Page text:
THE Ministry of Health has been the focus of media attention with its no-smoking campaign in all eateries.
It has earned the wrath of smokers and the gratitude of non-smokers. The minister and his staff have spent time, energy and money to promote this anti-smoking campaign by going on rounds distributing no-smoking leaflets and marshalling enforcement officers.
The most difficult part of this campaign is enforcement. The ministry is short of enforcement officers and will need to employ thousands of people to ensure smokers comply with restrictions.
The financial requirements could be enormous. Perhaps, the monies and energy spent on this campaign, whose outcome is uncertain, could have been better used to upgrade facilities and increase personnel at government hospitals.
A case in point is the dearth of specialists in government hospitals, which is critical in the orthopaedic department, especially at Penang General Hospital to handle knee surgeries.
Many B40 patients needing knee surgery now cannot be treated at the hospital as the two specialist orthopaedic surgeons have left for lucrative positions in private hospitals.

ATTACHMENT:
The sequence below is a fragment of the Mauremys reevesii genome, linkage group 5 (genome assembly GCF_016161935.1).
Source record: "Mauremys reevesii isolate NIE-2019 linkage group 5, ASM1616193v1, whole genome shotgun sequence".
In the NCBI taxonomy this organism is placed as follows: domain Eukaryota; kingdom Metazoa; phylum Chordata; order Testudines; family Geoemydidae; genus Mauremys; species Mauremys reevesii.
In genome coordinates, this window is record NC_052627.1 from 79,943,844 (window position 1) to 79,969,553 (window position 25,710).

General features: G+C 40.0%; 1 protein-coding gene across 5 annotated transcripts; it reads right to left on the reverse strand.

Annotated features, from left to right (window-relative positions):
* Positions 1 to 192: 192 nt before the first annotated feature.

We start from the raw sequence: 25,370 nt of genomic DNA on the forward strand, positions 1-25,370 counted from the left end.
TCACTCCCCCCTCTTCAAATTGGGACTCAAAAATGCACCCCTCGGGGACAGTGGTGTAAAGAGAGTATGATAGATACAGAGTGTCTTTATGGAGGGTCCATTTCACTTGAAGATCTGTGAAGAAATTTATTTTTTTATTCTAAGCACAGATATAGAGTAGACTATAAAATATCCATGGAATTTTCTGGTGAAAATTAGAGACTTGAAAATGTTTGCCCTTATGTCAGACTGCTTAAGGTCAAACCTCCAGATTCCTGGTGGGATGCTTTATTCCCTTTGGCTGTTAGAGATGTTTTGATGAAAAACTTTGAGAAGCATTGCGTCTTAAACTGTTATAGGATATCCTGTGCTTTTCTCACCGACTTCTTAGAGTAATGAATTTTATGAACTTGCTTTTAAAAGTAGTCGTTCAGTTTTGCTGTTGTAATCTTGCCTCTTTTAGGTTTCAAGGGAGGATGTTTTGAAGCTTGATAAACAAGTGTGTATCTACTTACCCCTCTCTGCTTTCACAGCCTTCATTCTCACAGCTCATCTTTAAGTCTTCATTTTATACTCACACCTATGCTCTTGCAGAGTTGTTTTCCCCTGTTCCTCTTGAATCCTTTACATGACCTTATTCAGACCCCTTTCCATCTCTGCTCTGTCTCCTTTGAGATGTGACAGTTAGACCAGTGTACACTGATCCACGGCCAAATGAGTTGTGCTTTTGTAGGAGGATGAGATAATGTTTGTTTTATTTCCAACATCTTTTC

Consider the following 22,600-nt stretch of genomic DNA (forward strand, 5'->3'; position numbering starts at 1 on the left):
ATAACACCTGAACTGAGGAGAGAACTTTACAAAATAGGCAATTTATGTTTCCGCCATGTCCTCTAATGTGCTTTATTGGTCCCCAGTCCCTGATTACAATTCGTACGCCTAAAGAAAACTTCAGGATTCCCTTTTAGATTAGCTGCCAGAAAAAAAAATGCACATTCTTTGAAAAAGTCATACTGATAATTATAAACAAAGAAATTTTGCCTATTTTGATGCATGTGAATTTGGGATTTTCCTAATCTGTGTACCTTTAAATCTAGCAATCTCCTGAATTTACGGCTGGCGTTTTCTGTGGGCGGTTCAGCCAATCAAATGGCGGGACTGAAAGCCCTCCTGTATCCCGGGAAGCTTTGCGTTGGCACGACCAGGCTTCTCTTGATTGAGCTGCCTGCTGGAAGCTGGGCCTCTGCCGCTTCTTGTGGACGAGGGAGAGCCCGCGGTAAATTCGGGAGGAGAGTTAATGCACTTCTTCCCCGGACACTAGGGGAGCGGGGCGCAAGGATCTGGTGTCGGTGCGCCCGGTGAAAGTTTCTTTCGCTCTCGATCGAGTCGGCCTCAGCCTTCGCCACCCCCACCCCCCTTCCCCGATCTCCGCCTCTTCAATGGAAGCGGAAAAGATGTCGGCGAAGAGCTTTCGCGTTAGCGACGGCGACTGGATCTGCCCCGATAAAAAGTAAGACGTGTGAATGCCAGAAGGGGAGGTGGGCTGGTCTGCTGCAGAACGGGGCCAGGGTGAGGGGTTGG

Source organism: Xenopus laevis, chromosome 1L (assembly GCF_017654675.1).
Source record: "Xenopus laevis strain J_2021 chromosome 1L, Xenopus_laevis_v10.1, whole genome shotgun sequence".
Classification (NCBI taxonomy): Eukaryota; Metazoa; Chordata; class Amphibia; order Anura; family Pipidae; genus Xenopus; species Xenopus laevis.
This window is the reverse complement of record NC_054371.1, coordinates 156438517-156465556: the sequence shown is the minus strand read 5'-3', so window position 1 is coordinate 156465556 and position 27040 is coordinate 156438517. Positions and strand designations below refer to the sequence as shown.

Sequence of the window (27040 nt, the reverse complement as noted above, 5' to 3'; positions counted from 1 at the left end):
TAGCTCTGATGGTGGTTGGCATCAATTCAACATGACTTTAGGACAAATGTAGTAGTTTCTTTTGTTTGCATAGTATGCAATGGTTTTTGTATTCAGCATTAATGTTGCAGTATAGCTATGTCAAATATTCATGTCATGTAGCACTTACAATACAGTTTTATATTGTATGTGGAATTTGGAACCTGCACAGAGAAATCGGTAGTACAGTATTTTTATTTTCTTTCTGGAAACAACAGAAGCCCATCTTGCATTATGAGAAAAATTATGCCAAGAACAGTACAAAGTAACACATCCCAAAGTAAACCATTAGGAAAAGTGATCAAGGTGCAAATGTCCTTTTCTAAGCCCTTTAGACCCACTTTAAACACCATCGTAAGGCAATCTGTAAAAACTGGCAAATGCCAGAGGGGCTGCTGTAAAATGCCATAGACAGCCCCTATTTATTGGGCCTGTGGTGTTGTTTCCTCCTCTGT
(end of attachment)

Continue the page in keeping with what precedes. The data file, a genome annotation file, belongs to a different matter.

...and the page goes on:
The doctors in the orthopaedic department will give the patients the option of waiting for one and half to two years to get the surgery done if the specialists become available. Alternatively, they recommend surgery in the private hospitals.
These lower middle and B40 government servants and other poor patients are unable to pay for surgery costing RM30,000 to RM40,000 at the private hospitals let alone afford the RM8,000 needed for the artificial replacement.
The ethical principles and moral code as enshrined in the Hippocratic Oath are no longer applicable in corporatised health care where hospitals are more of a business concern than a place of compassion and healing. Compassion and healing are pared according to the patient’s ability to pay.
The health minister would be well advised to devise and implement healthcare strategies that include specialists and equipment to benefit those Malaysians who cannot afford the exorbitant charges at private hospitals.
There should be regulations to curb the high migration of specialists from the public to the private sector. Otherwise, the common man and woman would be left in the lurch.
Perhaps we need to inculcate in medical students the actual meaning of the noble profession, one that is selfless and not self-serving.
Mohamed Ghouse Nasuruddin is with the Centre for Policy Research and International Studies, Universiti Sains Malaysia. Comments: firstname.lastname@example.org